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Texas Schools are Drilling for Dollars
By Alex Formuzis, EWG V-P for Media Relations
Pro sports teams regularly use signing bonuses to lure the star athletes they want. Now some Texas school districts are taking the bait, too. But the money isn't coming from The Dallas Cowboys; it's being dangled by energy companies drilling for natural gas atop a large swath of North Texas called the Barnett Shale.
Last week (Oct. 24), the Denton Record Chronicle reported that:
In 2008, the Argyle school district signed leases with Hillwood and Williams Production allowing gas exploration on about 110 acres of district-owned property. To date, the district has received $680,681.25 in revenue from the leases, including royalty and bonus payments, according to district records obtained through an open records request.
But along with the substantial amount of money the school district hauled in from its arrangement came some side effects that the students are now feeling. As Lowell Brown and Britney Tabor wrote:
Since gas drilling began near Argyle High School in recent weeks, her (Kelly Gant) daughter has experienced severe symptoms of asthma, a condition she had controlled for years, Gant said. Twice in the last two weeks, Gant said, she had to pull her daughter out of high school marching band practices because of dense fumes on the field.
Her daughter was dizzy, jittery. Her head ached and she couldn't concentrate. "She said, 'Mom, I just feel like pacing and I don't understand it,'" Gant said.
According to the article, reports of students suffering nose bleeds and complaining about feeling dizzy and disoriented started appearing in early October on a blog set up by the Argyle-Bartonville Communities Alliance - a group of concerned residents who are working to halt further natural gas drilling in the area. Another new drilling rig near a school On Sept. 27, the Forth Worth Star-Telegram's Robert Cadwallader reported that Carrizo Oil and Gas - another Texas-based company, had set up a rig near South Davis Elementary in nearby Arlington, Texas. In late September, the school board gave the go-ahead to the company to drill under the school to reach its "lease pool" of natural gas, which is located under another property in the area. The school district and Carrizo recently settled a lawsuit in which the district had argued the company owed it $3 million in bonuses.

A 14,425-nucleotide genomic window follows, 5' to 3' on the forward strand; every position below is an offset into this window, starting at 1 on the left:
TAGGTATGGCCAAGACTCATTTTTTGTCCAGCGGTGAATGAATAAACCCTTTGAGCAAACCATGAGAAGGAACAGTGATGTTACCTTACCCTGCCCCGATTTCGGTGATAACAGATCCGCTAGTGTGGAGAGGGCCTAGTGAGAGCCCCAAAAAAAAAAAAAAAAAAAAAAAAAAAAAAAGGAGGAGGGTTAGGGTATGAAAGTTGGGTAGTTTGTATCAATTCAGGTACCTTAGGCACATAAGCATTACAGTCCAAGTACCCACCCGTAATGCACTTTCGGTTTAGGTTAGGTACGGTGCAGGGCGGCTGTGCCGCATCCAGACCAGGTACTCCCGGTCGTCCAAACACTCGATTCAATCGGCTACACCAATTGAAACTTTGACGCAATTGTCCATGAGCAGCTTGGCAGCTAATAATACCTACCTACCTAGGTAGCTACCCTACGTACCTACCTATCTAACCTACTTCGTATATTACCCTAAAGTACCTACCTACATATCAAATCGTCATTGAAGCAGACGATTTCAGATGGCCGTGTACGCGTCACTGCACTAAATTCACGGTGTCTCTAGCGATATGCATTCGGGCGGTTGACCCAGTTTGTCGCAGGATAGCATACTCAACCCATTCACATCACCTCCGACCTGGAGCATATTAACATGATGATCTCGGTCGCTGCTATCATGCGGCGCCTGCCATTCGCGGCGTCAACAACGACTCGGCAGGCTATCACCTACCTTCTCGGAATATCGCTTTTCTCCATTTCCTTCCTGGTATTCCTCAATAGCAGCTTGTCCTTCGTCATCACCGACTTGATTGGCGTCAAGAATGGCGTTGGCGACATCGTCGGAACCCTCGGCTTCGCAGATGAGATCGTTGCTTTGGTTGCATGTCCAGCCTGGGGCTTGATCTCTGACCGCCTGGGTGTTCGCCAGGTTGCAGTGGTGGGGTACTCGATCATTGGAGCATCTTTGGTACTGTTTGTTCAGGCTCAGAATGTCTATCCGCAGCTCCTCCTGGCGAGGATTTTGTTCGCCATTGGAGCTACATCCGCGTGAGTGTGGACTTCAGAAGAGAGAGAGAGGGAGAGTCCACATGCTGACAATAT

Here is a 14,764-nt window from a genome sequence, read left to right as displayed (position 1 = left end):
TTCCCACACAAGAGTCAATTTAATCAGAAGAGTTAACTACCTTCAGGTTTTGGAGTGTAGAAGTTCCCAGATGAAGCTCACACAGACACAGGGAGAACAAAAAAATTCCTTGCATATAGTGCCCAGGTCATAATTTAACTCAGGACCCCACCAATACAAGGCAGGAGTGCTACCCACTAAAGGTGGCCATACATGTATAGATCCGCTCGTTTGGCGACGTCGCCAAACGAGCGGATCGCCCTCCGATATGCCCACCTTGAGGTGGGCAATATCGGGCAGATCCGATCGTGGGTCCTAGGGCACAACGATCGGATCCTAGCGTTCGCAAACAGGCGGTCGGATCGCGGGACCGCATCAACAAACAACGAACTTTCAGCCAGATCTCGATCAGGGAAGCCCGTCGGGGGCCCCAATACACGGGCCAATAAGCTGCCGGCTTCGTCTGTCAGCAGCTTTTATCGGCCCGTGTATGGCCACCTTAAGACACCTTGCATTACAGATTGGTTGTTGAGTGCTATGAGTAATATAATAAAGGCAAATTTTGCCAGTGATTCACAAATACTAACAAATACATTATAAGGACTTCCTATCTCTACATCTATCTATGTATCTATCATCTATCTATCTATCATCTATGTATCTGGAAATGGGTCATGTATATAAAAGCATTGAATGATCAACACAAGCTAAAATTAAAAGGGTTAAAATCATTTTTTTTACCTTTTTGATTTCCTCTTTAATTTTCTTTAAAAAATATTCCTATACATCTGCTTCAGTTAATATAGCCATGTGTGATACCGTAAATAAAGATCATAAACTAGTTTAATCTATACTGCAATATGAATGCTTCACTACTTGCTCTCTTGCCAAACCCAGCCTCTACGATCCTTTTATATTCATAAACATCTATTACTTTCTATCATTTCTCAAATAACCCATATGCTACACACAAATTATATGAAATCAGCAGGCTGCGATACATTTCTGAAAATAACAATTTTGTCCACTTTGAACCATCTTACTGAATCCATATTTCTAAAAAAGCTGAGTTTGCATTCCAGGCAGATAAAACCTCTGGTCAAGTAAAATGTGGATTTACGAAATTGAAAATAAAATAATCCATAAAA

It's not clear whether the companies plan to use a controversial natural gas extraction technique called hydraulic fracturing, or fracking. The school districts ought to do their homework and ask, because according to studies by the Environmental Working Group, the fracking process injects large volumes of several dozen chemicals listed or regulated as hazardous substances under six federal statutes, including the Clean Air Act, Clean Water Act and Superfund, but are largely exempted from these laws when used in oil and gas drilling.
Benzene at school, anyone? Last January tests conducted by the Texas Commission on Environmental Quality (TCEQ) found elevated levels of benzene near a number of drilling operations. Benzene is one of the toxic chemicals used in fracking. Chronic exposure to benzene is known to cause leukemia and other blood diseases. People are primarily exposed through breathing urban air, automobile exhaust and cigarette smoke.
Hillwood International Energy appears to be a privately held company. Carizzo is publicly traded, and its 2009 annual report describes the risks of its exploration and drilling operations in disquieting terms:
We are subject to various operating and other casualty risks that could result in liability exposure or the loss of production and revenues.
The natural gas and oil business involves operating hazards such as: well blowouts; mechanical failures; explosions; uncontrollable flows of oil, natural gas or well fluids; fires; geologic formations with abnormal pressures; pipeline ruptures or spills; releases of toxic gases; and other environmental hazards and risks. Any of these hazards and risks can result in the loss of hydrocarbons, environmental pollution, personal injury claims and other damage to our properties and the property of others.
"You can't put a price on keeping our kids healthy," said Susan Knoll, who is a member of the Argyle-Bartonville Communities Alliance fighting the drilling operations.
Agreed. Exposing school children to mix of toxic chemicals, or to the slightest possibility of any of these catastrophic events, seems like the height of irresponsibility.
[Thanks to cafemama for the playground pic]